Rex’s and Brownie’s co-stars included Victor Jory, Harry Carey, Boris Karloff, Yakima Canutt, Guinn (Big Boy) Williams, June Marlowe, Oliver Hardy, Hugh Allan, William Janney, Frankie Darro, Barbara Kent and Edna Murphy.
One of Rex’s most dramatic surviving films is Hal Roach’s No Man’s Law. Rex plays a wild horse who shares his Mojave stronghold with his mare; a prospector named Jack Belcher (James Finlayson); his burros; and stepdaughter Toby (Barbara Kent). Two criminals on the run from the law happen through this part of the wasteland. They are played by Oliver Hardy and Theodore von Eltz. When the men tried to get a look at Toby taking a bath, Rex chased them into a lake. Later in the movie, after Toby has been taken captive, Rex arrives in time to prevent the proverbial “fate worse than death” and kicks the cabin to pieces. The enraged stallion stomps Nye to death.
After starring in many Universal Jewel productions, Rex went to work for Mascot and Republic, then retired in the mid-1930s to live on Doyle’s ranch in Arizona. Many of the films Lindell, Rex and Brownie worked in are available now on DVD and videocassette from mail order companies. EBay can provide many collectibles.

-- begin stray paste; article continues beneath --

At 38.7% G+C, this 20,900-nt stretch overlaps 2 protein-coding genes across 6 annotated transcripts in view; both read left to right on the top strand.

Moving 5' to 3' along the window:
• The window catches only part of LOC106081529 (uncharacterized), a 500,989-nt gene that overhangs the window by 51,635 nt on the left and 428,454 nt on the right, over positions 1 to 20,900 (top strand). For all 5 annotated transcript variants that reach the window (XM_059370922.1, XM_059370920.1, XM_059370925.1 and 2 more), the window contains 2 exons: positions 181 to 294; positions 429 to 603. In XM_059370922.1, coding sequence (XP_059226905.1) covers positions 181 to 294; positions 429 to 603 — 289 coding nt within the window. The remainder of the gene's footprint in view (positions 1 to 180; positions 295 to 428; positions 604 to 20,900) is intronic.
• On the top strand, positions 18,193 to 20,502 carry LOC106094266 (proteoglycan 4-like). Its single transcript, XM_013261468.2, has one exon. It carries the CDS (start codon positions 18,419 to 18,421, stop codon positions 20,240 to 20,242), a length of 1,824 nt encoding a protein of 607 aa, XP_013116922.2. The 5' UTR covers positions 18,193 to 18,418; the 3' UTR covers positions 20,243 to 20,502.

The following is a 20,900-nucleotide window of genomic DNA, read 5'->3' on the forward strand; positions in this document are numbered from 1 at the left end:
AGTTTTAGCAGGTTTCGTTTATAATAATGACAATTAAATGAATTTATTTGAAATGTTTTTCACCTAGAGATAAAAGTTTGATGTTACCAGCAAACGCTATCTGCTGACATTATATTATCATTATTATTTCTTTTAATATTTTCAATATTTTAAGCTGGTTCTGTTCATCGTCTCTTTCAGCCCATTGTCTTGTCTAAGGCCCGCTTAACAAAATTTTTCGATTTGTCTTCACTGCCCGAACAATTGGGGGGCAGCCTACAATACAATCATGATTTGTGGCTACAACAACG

In 1928, Whitman Publishing Company’s Rex, King of Wild Horses was a successful children’s hardcover book. The Saafield Publishing Company published a series of small hardcover books similar in size to the Whitman “Big Little Book” series. Law of the Wild by Ford Beebe was a Saafield title based on the 1934 motion picture starring Rex and Rin-Tin-Tin, Jr. The other was Stampede. Both books are reasonably priced $15-$30. Check them out!
• Black Cyclone – Hal Roach Studios, 1924, available from Sinister Cinema
• The King of the Wild Horses – Hal Roach Studios, 1924, available from Life Is a Movie
• Lightning Romance – Harry J. Brown Productions, 1924
• The Devil Horse – Hal Roach Studios, 1926, available from Sinister Cinema and Life Is a Movie
• No Man’s Law – Hal Roach Studios, 1927, available from Sinister Cinema and Life Is a Movie
• Wild Beauty – Universal, 1927, available from Grapevine Video
• Guardians of the Wild – Universal, 1928, available from Life Is a Movie
• Plunging Hoofs – Universal, 1929
• Wild Blood – Universal, 1929
• Harvest of Hate – Universal, 1929
• Hoofbeats of Vengeance – Universal, 1929
• The Vanishing Legion – 1931, available from Life Is a Movie
• The Law of the Wild – Mascot, 1934, available from Life Is a Movie
• The Adventures of Rex and Rinty – Mascot, 1935, available from Life Is a Movie
• Stormy – Universal, 1935
• Robinson Crusoe in Clipper Island – Republic, 1936, available from Life Is a Movie